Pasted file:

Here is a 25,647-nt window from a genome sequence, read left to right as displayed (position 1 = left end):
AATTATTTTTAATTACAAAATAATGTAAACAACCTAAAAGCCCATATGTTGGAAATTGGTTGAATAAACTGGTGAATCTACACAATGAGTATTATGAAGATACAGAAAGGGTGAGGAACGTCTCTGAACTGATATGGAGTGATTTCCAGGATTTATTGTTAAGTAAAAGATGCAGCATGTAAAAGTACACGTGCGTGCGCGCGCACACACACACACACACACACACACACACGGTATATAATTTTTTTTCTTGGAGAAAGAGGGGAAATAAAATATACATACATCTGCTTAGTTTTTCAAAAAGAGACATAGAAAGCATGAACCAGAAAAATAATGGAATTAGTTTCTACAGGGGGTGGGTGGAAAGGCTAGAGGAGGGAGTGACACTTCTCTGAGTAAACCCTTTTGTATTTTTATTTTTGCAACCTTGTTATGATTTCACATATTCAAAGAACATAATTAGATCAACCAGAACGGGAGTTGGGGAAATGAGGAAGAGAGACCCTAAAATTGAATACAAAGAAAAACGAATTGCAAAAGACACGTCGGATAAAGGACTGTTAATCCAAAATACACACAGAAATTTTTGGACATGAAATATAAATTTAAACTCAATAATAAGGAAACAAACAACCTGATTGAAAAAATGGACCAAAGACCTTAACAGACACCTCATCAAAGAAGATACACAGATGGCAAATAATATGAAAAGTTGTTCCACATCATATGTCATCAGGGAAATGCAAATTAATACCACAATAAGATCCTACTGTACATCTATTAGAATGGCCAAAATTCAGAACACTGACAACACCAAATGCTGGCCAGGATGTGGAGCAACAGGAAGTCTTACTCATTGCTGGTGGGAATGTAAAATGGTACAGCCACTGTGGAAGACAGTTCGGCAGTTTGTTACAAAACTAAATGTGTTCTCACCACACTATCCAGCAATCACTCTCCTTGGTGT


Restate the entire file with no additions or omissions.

Here is a 25,647-nt window from a genome sequence, read left to right as displayed (position 1 = left end):
AATTATTTTTAATTACAAAATAATGTAAACAACCTAAAAGCCCATATGTTGGAAATTGGTTGAATAAACTGGTGAATCTACACAATGAGTATTATGAAGATACAGAAAGGGTGAGGAACGTCTCTGAACTGATATGGAGTGATTTCCAGGATTTATTGTTAAGTAAAAGATGCAGCATGTAAAAGTACACGTGCGTGCGCGCGCACACACACACACACACACACACACACACGGTATATAATTTTTTTTCTTGGAGAAAGAGGGGAAATAAAATATACATACATCTGCTTAGTTTTTCAAAAAGAGACATAGAAAGCATGAACCAGAAAAATAATGGAATTAGTTTCTACAGGGGGTGGGTGGAAAGGCTAGAGGAGGGAGTGACACTTCTCTGAGTAAACCCTTTTGTATTTTTATTTTTGCAACCTTGTTATGATTTCACATATTCAAAGAACATAATTAGATCAACCAGAACGGGAGTTGGGGAAATGAGGAAGAGAGACCCTAAAATTGAATACAAAGAAAAACGAATTGCAAAAGACACGTCGGATAAAGGACTGTTAATCCAAAATACACACAGAAATTTTTGGACATGAAATATAAATTTAAACTCAATAATAAGGAAACAAACAACCTGATTGAAAAAATGGACCAAAGACCTTAACAGACACCTCATCAAAGAAGATACACAGATGGCAAATAATATGAAAAGTTGTTCCACATCATATGTCATCAGGGAAATGCAAATTAATACCACAATAAGATCCTACTGTACATCTATTAGAATGGCCAAAATTCAGAACACTGACAACACCAAATGCTGGCCAGGATGTGGAGCAACAGGAAGTCTTACTCATTGCTGGTGGGAATGTAAAATGGTACAGCCACTGTGGAAGACAGTTCGGCAGTTTGTTACAAAACTAAATGTGTTCTCACCACACTATCCAGCAATCACTCTCCTTGGTGT